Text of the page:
All of this also was with -20 adjustment on the lens and I even tried -20 adjustment on the body, and still the same results (the -20 on the body had little effect IMO). Oddly enough, at 200mm and around 5m, it seems to work fine, but when you go to 135mm at more than 3m, that's when it starts to behave in an odd manner, unless I'm doing something wrong. I'll try to post some pictures later.

But I'm about at the point where I may send it in to Tamron to be looked at, as it seems this is odd behavior IMO. I could understand if it wasn't working at all FLs, but at 200mm, and only 200mm it seems OK (not perfect, but acceptable).

I had similar issues at 135mm but got it mostly worked out: https://www.dpreview.com/forums/thread/4340307#forum-post-61936718

I don't have any issues now. I probably could get better Reikan values if I set the camera body to -5 and redo everything but it's a pain to do all of this . Maybe if I'm really bored.

Unfortunately when you make one adjustment at any focal length/distance it changes everything a little.

Just to make sure, are you using a good light source (not LEDs) with Reikan?

OP sirhawkeye64 Senior Member • Posts: 2,280
Re: Testing focus at 5 meters

geoffrey630 wrote:

sirhawkeye64 wrote:

lokatz wrote:

sirhawkeye64 wrote:

So I have a Tamron G2 70-200 lens and I have it calibrated for close focus (1m). I'm using a setup with a flat Reikan FoCal target (looks like a QR code which is maybe what it is), and a ruler next to it at a 45 degree angle. Both are well lit so AF can lock on.

Again, I'm using a similar set up to what Abbott uses in this video:

https://www.youtube.com/watch?v=xtNXtudLPbI

The ruler is still at 45 degrees from my close focus tests, which IMO at 16 ft away looks more flat from the perspective of the camera, especially at 70mm.

In my initial tests, my lens was showing significant back focusing. At 200mm the target is sharp and the DOF distribution (around the point of focus on the ruler) is acceptable. But when I go to 135mm and 100mm, it severely back focuses. At 135mm, I have adjusted the lens down to -20 with the tap-in console but there is still significant back focus.

Do I need to adjust the angle of the ruler up for testing at 5 meters (16.4 ft)?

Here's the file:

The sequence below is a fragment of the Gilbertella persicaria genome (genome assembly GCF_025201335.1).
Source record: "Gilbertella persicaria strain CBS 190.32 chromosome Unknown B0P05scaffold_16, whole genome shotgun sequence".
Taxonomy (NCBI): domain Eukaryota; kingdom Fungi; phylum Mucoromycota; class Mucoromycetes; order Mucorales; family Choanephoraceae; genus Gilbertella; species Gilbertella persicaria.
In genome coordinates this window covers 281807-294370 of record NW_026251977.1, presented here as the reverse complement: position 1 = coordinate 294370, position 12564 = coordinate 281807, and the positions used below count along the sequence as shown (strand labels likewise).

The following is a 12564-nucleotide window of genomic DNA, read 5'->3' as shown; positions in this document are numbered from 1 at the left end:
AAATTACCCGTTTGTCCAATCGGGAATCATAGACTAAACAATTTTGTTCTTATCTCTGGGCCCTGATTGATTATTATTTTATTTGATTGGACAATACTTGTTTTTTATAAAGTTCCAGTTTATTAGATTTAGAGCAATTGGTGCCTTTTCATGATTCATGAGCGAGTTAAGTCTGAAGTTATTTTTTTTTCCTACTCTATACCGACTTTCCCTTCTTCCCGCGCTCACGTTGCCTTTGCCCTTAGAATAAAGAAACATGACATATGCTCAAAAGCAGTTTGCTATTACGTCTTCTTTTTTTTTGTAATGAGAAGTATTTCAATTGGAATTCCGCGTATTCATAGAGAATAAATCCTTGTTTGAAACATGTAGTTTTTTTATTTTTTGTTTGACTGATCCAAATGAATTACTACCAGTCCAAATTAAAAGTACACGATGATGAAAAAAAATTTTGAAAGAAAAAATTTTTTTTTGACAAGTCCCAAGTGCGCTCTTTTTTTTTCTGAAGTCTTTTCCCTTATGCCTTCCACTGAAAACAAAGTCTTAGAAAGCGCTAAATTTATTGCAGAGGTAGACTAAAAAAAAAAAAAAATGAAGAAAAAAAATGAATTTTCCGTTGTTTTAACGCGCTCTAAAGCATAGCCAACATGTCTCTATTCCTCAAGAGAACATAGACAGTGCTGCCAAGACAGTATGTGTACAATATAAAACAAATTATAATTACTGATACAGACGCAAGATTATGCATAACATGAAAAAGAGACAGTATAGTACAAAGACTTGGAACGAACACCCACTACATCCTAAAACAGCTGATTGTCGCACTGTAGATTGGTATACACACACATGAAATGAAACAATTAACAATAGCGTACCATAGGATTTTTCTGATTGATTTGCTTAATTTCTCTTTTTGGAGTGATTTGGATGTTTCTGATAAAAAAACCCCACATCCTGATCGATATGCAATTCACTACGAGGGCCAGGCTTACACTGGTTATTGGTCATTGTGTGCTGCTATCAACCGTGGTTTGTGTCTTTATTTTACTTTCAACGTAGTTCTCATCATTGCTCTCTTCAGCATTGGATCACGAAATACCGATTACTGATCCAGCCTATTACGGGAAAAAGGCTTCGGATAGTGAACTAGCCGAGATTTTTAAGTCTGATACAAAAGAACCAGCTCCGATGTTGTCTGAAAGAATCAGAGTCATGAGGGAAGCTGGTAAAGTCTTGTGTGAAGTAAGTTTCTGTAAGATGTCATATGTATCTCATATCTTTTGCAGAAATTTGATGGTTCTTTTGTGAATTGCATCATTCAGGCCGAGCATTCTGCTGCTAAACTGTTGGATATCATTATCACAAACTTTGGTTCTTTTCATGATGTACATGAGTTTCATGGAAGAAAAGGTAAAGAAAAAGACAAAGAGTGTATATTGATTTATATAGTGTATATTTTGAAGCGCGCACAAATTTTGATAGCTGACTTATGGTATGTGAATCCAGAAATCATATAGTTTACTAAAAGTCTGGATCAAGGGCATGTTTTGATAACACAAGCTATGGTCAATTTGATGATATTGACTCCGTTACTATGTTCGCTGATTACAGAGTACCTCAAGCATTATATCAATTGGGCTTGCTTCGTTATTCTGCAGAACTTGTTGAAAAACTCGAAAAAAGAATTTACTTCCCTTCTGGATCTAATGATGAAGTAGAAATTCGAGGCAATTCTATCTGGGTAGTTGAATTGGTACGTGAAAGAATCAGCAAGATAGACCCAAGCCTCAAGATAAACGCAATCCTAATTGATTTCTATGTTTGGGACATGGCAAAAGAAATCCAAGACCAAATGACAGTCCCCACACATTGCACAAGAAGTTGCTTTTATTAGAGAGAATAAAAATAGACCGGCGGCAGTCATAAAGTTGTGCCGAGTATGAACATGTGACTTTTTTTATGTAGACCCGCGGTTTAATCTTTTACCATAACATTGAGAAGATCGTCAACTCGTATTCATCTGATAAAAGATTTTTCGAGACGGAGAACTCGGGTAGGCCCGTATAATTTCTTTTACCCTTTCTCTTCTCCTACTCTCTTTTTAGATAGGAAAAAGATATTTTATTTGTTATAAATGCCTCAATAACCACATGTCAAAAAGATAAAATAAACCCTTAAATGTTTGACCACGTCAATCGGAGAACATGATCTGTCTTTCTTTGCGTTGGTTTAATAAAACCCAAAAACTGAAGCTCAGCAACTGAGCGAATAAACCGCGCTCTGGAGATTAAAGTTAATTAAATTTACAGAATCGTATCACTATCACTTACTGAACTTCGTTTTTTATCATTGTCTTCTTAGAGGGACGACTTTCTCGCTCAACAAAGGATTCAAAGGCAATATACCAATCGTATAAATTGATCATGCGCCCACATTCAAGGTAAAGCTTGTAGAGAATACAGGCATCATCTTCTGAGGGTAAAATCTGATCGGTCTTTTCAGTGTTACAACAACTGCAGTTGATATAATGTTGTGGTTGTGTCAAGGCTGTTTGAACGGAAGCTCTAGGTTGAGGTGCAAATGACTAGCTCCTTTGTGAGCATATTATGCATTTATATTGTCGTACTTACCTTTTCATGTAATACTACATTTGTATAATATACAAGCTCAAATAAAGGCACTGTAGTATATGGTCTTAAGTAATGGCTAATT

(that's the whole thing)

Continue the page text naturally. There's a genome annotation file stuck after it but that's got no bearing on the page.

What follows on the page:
(I'm doing this all at f/2.8 by the way so I can easily see DOF even though I may not shoot at this aperture much, in practice).

The ruler method is quite unreliable, so at the very least you'll want to repeat your evaluations several times to be sure. It won't do much for you at 16ft and 70mm, however: assuming you use the lens wide open, at f/2.8, the DOF on a DX body is -.84ft and +.94ft and on an FX body 1.23/1.45ft. You'd need a LOOOOOOONG ruler for that, so how do you actually determine back or front focus? Move camera and lens to something like 5ft, and you'll get a more usable -.12/+.13ft on DX.

It is perfectly normal for the lens to require different AF fine-tune settings at different focal lengths, so what you are seeing, assuming it turns out to be real, may not be that unusual. Requiring more than +-20 is not normal, though, and if all your results are either close to 0 or significantly back focused, your body or lens may need AF adjusting.

If repeat testing confirms this, and you are sure of your methodology, I would take them in for service.

I've determined that there is an issue with the lens. I've tried against a regular test setup (flat test target that's parallel to the focal plane, and then a ruler next to it at a 45 degree angle). This works fine at close range (close focus,. between min focus of 0.95m and 3m).

So then I did a "real world" test indoors, in good light, with some cans of veggies.

I set three cans, at a diagonal with the left can being the closest, the middle can was about 2 inches back, and the third can was about 4 inches back from the front of the first can. When shot at more than 3m, the rear most can was in sharp focus, and all others were out of focus (slightly for the middle can).

So I reversed the setup (right can is now closest) and re-did the tests. Now the can on the left (which is farthest back) was in sharp focus.

All of this also was with -20 adjustment on the lens and I even tried -20 adjustment on the body, and still the same results (the -20 on the body had little effect IMO). Oddly enough, at 200mm and around 5m, it seems to work fine, but when you go to 135mm at more than 3m, that's when it starts to behave in an odd manner, unless I'm doing something wrong. I'll try to post some pictures later.

But I'm about at the point where I may send it in to Tamron to be looked at, as it seems this is odd behavior IMO. I could understand if it wasn't working at all FLs, but at 200mm, and only 200mm it seems OK (not perfect, but acceptable).

I had similar issues at 135mm but got it mostly worked out: https://www.dpreview.com/forums/thread/4340307#forum-post-61936718

I don't have any issues now. I probably could get better Reikan values if I set the camera body to -5 and redo everything but it's a pain to do all of this . Maybe if I'm really bored.

Unfortunately when you make one adjustment at any focal length/distance it changes everything a little.

Just to make sure, are you using a good light source (not LEDs) with Reikan?